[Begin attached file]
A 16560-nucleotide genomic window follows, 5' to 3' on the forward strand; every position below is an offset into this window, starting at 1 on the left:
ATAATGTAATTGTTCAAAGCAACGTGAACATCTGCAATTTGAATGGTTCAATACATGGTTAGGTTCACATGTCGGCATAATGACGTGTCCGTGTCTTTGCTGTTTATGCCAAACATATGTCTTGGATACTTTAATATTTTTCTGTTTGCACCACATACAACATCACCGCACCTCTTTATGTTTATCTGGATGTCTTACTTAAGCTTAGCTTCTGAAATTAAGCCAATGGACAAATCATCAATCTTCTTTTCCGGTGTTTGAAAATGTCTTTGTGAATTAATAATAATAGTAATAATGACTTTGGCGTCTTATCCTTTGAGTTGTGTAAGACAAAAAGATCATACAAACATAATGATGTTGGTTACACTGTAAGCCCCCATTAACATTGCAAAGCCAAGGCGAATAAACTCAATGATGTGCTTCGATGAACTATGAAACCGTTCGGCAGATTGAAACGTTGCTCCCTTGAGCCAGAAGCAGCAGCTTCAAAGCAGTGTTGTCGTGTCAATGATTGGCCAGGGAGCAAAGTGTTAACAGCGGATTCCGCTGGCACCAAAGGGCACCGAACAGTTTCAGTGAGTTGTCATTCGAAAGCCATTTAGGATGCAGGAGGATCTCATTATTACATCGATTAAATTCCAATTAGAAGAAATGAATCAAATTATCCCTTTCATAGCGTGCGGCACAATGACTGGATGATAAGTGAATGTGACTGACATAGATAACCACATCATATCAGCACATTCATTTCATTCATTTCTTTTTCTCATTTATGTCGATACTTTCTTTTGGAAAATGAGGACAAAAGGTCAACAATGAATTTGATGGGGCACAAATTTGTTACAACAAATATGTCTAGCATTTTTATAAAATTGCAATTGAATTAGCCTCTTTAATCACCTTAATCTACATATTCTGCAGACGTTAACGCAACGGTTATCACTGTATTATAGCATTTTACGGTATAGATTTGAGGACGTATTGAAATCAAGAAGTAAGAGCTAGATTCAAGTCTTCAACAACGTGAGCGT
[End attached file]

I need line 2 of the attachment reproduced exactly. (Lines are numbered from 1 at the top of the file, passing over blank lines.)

ATAATGTAATTGTTCAAAGCAACGTGAACATCTGCAATTTGAATGGTTCAATACATGGTTAGGTTCACATGTCGGCATAATGACGTGTCCGTGTCTTTGCTGTTTATGCCAAACATATGTCTTGGATACTTTAATATTTTTCTGTTTGCACCACATACAACATCACCGCACCTCTTTATGTTTATCTGGATGTCTTACTTAAGCTTAGCTTCTGAAATTAAGCCAATGGACAAATCATCAATCTTCTTTTCCGGTGTTTGAAAATGTCTTTGTGAATTAATAATAATAGTAATAATGACTTTGGCGTCTTATCCTTTGAGTTGTGTAAGACAAAAAGATCATACAAACATAATGATGTTGGTTACACTGTAAGCCCCCATTAACATTGCAAAGCCAAGGCGAATAAACTCAATGATGTGCTTCGATGAACTATGAAACCGTTCGGCAGATTGAAACGTTGCTCCCTTGAGCCAGAAGCAGCAGCTTCAAAGCAGTGTTGTCGTGTCAATGATTGGCCAGGGAGCAAAGTGTTAACAGCGGATTCCGCTGGCACCAAAGGGCACCGAACAGTTTCAGTGAGTTGTCATTCGAAAGCCATTTAGGATGCAGGAGGATCTCATTATTACATCGATTAAATTCCAATTAGAAGAAATGAATCAAATTATCCCTTTCATAGCGTGCGGCACAATGACTGGATGATAAGTGAATGTGACTGACATAGATAACCACATCATATCAGCACATTCATTTCATTCATTTCTTTTTCTCATTTATGTCGATACTTTCTTTTGGAAAATGAGGACAAAAGGTCAACAATGAATTTGATGGGGCACAAATTTGTTACAACAAATATGTCTAGCATTTTTATAAAATTGCAATTGAATTAGCCTCTTTAATCACCTTAATCTACATATTCTGCAGACGTTAACGCAACGGTTATCACTGTATTATAGCATTTTACGGTATAGATTTGAGGACGTATTGAAATCAAGAAGTAAGAGCTAGATTCAAGTCTTCAACAACGTGAGCGT